Journalistic violence can take many forms, such as hounding individuals, publishing half-truths, or, worse, innuendos which can destroy families and careers, terrorising the judiciary, and so on. The list can really be long. And nauseating.

There are publishing houses – like the owner of this newspaper – which exercise self-restraint. There are others which probably do not even know how to spell the word.

* * *

Then there is satire.

In journalism, to my mind at least, one has to distinguish between satire and facts.

The Italians used to satirise their grandee, Giulio Andreotti, who died four years ago already. He himself used to joke that he couldn’t care less about the opinion others had of him, and that ultimately nobody would remember him. No doubt, he was a man of power who ruled with an “irony fist”. He used to be the brunt of satire because of his humpback. That his spine was curved was a fact; that his humpback had anything to do with his politics was satire.

Other Italian politicians were ridiculed by satirists: Spadolini for his allegedly very small member, De Michelis for his disco dancing, and so on.

But one thing can be said for sure. Satire can be no substitute for the deeper meaning of facts. Andreotti’s humpback had nothing to do with him being charged with dealings with the Mafia. Spadolini’s member and its alleged size had nothing to do with his anti-corruption efforts (involving the Masonic lodge P2), and De Michelis’ hobby had nothing to do with his convictions related to corruption and the illegal Enimont financing.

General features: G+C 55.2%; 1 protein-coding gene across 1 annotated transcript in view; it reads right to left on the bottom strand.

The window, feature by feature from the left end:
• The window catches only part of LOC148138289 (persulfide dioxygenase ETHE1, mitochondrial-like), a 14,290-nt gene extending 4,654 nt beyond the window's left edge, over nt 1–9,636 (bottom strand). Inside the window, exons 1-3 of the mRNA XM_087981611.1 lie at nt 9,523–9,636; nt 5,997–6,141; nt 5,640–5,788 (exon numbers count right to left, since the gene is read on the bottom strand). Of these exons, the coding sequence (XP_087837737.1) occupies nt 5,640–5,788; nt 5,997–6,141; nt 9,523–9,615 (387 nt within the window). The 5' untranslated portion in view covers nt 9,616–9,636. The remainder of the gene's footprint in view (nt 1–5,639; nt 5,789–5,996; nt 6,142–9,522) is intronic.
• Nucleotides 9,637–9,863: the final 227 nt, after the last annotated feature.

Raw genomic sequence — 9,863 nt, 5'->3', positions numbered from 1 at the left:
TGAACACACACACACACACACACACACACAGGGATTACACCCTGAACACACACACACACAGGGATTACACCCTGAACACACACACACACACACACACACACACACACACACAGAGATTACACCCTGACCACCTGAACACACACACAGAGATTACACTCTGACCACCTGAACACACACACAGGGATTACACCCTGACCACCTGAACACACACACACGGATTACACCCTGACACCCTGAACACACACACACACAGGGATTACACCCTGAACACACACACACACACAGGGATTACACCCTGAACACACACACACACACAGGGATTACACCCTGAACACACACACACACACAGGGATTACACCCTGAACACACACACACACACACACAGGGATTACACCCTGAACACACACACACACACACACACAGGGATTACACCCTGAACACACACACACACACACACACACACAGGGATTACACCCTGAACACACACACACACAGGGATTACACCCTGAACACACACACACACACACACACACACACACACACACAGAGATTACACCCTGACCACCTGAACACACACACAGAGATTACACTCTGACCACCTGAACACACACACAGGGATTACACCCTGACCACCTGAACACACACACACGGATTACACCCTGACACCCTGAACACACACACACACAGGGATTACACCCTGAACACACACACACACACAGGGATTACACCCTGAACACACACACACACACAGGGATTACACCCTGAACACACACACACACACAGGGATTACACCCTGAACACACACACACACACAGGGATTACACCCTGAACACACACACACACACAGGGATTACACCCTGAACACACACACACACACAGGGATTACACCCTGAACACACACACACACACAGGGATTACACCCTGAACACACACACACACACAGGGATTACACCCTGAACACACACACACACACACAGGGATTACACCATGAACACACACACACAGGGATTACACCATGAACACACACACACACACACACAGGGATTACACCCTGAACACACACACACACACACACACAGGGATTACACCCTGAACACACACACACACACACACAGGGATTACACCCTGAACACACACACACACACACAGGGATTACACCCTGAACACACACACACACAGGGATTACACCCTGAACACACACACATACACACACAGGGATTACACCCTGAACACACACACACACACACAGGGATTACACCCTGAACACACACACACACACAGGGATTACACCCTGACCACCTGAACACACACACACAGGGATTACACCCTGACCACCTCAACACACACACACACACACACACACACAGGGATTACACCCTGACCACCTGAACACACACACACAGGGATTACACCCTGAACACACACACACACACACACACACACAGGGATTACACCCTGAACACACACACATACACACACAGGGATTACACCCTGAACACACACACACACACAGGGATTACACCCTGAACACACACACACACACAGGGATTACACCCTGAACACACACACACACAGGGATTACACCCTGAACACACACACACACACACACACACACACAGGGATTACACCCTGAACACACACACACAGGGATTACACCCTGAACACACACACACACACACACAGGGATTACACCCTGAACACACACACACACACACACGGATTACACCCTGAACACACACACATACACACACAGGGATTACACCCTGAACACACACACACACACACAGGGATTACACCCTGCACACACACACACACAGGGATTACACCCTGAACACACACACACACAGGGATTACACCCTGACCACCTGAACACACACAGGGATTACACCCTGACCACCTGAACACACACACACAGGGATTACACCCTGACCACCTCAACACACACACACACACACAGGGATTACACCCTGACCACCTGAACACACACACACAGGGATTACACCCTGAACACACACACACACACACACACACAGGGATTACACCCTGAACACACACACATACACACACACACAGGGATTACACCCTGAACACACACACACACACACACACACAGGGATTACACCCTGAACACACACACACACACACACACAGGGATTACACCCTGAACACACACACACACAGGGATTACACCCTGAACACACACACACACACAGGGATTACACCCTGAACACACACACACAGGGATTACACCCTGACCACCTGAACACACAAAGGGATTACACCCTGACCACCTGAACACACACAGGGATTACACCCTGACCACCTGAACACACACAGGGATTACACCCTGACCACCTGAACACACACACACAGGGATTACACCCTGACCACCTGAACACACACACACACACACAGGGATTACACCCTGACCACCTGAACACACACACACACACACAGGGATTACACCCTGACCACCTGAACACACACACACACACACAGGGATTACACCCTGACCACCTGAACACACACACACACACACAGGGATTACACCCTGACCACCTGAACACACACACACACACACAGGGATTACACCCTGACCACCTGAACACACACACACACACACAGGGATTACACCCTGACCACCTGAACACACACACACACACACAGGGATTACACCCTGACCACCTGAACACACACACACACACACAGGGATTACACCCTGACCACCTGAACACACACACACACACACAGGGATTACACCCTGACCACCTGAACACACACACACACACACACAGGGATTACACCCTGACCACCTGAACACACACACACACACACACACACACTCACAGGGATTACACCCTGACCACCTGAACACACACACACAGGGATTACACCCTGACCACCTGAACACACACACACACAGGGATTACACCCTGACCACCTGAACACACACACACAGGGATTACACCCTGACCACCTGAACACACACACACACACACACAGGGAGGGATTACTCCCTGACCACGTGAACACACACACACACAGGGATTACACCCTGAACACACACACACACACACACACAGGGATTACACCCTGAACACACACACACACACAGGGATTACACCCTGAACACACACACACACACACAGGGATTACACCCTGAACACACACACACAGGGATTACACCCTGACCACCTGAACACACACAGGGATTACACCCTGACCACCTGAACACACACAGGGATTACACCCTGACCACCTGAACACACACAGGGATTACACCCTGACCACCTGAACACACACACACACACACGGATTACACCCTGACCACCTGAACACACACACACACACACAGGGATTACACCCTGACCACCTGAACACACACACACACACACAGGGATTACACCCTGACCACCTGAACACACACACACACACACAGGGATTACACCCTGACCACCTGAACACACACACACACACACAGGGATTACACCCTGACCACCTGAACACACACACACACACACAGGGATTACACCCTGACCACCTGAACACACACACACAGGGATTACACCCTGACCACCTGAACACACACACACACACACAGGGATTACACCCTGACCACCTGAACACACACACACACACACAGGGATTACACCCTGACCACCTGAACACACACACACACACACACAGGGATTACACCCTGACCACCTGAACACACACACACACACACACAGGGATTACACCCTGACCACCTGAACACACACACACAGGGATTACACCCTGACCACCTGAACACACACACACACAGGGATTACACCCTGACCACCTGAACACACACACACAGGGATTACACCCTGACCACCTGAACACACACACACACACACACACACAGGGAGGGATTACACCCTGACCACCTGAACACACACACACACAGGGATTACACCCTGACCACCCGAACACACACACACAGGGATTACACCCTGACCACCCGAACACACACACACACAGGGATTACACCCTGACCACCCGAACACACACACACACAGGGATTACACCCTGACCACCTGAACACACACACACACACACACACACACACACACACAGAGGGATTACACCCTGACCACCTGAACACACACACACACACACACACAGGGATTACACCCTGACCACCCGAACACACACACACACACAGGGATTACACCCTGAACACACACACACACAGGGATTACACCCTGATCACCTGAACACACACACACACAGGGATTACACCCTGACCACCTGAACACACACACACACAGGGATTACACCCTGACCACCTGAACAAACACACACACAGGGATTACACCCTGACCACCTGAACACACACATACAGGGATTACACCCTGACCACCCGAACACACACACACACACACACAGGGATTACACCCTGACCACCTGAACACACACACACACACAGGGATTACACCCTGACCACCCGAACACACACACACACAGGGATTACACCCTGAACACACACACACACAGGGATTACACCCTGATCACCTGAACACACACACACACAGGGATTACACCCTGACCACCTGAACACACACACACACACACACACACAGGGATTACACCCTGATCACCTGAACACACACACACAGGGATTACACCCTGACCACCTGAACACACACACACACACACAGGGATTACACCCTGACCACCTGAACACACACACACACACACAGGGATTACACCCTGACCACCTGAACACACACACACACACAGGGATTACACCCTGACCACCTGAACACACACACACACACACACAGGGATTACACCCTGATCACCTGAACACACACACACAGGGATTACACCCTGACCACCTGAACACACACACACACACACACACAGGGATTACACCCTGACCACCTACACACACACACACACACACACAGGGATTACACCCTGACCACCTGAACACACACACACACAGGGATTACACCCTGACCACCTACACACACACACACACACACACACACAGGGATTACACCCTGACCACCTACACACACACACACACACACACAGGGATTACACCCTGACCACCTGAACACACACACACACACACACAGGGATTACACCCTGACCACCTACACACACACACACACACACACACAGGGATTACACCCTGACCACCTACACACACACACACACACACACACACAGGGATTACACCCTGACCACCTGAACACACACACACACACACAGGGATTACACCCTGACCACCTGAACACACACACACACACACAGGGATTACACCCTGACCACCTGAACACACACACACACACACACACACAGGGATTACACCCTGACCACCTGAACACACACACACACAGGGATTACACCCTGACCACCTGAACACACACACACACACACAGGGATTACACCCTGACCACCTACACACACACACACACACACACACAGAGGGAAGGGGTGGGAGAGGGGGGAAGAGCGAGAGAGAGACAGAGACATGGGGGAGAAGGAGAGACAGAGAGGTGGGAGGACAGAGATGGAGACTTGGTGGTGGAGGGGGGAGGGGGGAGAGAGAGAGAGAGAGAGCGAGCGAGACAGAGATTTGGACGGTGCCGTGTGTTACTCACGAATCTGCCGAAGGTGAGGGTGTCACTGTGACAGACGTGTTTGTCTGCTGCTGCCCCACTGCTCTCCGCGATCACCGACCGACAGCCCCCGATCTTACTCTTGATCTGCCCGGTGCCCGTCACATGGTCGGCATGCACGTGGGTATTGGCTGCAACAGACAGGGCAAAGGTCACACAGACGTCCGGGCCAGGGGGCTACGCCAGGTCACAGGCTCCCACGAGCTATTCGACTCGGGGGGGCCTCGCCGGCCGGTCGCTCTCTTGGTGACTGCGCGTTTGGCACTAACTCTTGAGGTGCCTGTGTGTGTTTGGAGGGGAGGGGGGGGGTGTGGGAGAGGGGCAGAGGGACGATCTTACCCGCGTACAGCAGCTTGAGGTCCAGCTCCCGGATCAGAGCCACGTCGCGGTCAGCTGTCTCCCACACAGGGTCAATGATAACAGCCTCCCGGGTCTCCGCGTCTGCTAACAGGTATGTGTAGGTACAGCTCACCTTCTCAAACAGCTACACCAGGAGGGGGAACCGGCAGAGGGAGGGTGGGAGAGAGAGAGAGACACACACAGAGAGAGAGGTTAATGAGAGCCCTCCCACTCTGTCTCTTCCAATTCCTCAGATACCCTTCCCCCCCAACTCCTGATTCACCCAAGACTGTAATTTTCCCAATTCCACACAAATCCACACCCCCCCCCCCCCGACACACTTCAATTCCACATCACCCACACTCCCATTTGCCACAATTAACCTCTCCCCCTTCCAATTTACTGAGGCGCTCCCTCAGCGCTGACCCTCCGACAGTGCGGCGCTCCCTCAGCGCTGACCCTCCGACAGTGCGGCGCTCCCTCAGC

Because, all said and done, satire and investigative journalism do not really go hand in hand. The analogy is the CID inspector. You don’t expect a police inspector to be a stand-up comedian in his spare time. True, he can do if he wants to. But no sane police inspector would do it, because he knows that his credibility would instantly vanish.

Satire does not investigate. Satire makes humorous links between known facts to drive home some uncomfortable truth, or to expose public secrets everybody keeps hush-hush. Satire is the little boy who points out that the Emperor is naked. And, like the little boy, satire can get away with it because it can be considered “innocent”, free of malice.

Investigative journalism, on the other hand, is another kettle of fish. It is usually humour-less and opts for gravitas rather than wit. An investigator can pretend to be dumb (consider Peter Falk’s Colombo, who pretends to be a dimwit but only to lull his prey into a false sense of security) but is never witty or funny. He might be likeable (consider Tom Selleck’s Magnum PI) but never a wisecrack from him.

Satire and investigative journalism don’t mix. Similarly, violent bullying and investigative journalism don’t mix. If you read the reports of the international consortium of investigative journalists on the Panama Papers scandal, you find neither satire nor violence. You find facts and interpretations. I think that is good journalism.